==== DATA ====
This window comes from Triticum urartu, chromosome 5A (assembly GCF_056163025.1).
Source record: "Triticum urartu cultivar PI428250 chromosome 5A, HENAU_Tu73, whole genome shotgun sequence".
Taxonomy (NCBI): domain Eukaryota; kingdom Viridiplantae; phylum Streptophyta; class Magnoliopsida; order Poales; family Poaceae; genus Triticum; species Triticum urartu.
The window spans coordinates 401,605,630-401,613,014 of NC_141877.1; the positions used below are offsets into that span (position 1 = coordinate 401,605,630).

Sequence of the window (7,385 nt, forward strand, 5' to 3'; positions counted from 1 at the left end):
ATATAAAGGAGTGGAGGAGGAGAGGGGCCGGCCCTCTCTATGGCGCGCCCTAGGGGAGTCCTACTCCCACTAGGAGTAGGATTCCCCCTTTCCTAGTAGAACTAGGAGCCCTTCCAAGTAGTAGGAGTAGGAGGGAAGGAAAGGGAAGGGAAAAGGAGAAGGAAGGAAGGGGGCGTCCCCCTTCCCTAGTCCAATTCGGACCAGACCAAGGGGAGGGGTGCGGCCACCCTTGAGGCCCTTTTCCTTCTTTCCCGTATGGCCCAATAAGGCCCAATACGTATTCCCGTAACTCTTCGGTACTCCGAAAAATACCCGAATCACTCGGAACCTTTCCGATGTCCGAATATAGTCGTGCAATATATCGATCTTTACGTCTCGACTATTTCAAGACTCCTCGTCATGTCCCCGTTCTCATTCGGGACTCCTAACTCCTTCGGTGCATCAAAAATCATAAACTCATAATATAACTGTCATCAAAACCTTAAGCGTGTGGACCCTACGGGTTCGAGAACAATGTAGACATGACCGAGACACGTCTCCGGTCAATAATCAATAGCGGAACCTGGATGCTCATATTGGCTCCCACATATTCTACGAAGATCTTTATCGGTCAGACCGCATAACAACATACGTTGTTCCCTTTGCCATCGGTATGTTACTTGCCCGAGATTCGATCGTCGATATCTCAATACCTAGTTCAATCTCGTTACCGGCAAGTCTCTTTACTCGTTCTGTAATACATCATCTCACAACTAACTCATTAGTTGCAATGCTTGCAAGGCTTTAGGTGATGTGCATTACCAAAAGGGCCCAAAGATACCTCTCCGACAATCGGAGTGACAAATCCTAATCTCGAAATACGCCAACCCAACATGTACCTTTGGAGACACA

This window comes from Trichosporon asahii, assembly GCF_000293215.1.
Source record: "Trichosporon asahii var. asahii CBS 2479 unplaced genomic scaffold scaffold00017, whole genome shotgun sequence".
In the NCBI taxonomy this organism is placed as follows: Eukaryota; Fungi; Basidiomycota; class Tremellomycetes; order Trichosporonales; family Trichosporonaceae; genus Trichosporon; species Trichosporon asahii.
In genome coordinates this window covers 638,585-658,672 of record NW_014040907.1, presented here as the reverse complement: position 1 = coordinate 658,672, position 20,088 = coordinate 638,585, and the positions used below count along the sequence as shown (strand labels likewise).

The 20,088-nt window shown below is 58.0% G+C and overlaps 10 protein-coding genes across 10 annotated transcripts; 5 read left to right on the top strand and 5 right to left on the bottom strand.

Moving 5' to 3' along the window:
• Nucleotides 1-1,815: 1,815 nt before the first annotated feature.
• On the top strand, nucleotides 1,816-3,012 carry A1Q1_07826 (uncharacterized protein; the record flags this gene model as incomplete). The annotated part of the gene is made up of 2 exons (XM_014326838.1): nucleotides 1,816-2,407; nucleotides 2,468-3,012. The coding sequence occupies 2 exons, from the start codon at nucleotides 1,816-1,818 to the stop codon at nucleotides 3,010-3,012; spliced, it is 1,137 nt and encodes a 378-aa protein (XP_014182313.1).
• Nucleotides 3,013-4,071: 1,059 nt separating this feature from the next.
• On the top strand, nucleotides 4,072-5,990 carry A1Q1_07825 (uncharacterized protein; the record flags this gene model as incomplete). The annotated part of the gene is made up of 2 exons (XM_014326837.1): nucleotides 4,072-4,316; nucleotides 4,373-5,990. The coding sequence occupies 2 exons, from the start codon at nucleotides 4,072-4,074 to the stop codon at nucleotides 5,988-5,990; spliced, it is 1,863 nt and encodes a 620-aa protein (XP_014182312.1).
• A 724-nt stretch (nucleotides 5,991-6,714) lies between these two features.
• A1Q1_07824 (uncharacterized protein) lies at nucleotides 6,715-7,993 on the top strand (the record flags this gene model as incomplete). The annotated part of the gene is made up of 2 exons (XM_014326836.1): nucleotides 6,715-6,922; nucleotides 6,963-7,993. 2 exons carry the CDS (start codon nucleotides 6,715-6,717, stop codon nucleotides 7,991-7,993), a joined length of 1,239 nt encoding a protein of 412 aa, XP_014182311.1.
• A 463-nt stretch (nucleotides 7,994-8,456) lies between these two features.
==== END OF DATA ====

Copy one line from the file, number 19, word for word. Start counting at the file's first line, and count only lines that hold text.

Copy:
• A 463-nt stretch (nucleotides 7,994-8,456) lies between these two features.